Pulsatile Flow System for Surgical Robotics

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Verma, Ankita
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Surgical robotics is an evolving field where robotic medical devices are utilized to perform surgery either on or within the body. In order to mitigate errors that may occur during surgery due to the medical devices being used, testing environments are created for better development of the device and for clinical training. A Pulsatile Flow System (PFS) is a machine that recreates the physiological conditions of flow rate and pressure as the heart pumps blood, and can be created using materials such as pipes and motors. The research at hand developed a PFS and specifically focused on the electrical components of the system, using a motor, a motor controller, a flow sensor, and a circuit board. By creating code that is able to control the system and the speed at which the PFS functions, the system was able to pump water at 40 beats per minute through the circuit. Moving forward, the PFS can be improved to become an even more accurate model by including changes such as substituting the water in the system with a liquid of a similar viscosity to blood. The development of a machine like this is crucial in order to provide a cost effective system capable of imitating the human body in order to properly test surgical robots that travel through arteries in the body. Using an external testing environment will ensure that the devices created in the laboratory are properly developed before they are used in surgery, ensuring that the patient’s life is kept out of harm’s way.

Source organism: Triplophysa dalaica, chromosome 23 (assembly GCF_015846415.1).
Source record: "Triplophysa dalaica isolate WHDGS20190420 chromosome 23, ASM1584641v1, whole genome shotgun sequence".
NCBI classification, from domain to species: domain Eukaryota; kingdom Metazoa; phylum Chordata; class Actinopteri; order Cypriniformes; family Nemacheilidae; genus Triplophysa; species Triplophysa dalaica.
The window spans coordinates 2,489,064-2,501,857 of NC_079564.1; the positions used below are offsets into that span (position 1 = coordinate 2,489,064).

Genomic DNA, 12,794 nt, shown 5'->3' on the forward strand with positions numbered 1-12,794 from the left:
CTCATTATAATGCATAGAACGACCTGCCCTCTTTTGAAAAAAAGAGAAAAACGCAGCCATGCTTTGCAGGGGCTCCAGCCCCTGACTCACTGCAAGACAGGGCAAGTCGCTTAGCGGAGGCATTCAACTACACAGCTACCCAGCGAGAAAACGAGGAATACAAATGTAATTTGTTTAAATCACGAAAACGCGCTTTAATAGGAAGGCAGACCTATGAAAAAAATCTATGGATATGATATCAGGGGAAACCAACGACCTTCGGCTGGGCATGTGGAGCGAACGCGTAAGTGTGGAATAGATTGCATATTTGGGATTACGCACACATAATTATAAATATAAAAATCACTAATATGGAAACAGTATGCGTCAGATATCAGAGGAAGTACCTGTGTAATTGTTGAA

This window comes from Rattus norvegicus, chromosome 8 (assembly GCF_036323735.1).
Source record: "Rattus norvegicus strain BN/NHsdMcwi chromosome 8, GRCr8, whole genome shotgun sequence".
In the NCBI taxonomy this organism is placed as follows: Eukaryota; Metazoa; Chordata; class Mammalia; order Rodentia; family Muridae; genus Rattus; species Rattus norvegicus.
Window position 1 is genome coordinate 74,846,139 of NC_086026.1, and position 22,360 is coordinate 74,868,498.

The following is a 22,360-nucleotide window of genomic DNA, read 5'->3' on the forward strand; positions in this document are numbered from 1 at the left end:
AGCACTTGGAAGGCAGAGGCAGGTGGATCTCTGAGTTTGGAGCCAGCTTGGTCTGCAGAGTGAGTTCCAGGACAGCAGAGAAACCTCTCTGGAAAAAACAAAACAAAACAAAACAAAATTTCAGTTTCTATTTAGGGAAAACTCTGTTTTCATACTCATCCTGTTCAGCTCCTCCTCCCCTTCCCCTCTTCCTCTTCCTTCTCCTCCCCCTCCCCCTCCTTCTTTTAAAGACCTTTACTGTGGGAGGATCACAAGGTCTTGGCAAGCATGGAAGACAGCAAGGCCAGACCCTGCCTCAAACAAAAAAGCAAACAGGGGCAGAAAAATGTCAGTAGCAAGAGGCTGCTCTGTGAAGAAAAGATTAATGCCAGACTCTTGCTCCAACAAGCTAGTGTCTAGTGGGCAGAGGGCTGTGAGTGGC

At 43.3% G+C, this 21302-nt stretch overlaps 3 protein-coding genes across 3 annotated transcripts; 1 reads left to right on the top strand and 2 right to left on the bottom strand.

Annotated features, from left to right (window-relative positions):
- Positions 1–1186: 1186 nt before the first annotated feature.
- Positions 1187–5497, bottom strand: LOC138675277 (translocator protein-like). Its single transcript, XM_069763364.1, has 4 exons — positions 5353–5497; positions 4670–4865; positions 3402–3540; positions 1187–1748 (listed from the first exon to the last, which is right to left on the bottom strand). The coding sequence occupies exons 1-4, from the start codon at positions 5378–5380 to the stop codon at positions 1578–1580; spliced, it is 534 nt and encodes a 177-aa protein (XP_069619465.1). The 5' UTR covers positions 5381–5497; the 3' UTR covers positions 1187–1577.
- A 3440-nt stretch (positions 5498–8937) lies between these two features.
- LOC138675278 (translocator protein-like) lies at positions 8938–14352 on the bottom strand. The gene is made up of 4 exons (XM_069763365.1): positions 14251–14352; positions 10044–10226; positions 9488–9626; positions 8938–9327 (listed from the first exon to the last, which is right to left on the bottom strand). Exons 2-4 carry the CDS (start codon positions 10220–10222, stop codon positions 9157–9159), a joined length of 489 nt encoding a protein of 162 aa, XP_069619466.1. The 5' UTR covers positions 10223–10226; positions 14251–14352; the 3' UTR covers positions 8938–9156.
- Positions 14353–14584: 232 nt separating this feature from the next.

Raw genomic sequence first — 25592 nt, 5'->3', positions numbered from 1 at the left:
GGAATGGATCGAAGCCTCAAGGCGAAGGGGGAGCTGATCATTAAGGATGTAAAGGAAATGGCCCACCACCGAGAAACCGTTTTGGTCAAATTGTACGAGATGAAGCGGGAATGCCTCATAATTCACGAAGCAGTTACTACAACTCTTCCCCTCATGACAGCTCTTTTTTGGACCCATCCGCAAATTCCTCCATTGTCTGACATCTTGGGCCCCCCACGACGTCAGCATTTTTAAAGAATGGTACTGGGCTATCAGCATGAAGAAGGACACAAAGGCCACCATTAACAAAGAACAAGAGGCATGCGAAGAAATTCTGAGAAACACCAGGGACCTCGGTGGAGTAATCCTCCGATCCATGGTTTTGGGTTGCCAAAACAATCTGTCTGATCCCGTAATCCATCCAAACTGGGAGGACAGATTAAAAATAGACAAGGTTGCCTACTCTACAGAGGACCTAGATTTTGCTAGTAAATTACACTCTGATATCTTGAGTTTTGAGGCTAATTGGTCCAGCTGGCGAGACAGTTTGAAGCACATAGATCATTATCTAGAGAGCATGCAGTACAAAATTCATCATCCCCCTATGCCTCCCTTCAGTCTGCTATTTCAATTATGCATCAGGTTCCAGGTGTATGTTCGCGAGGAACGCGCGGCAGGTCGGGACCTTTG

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Undergraduate Thesis
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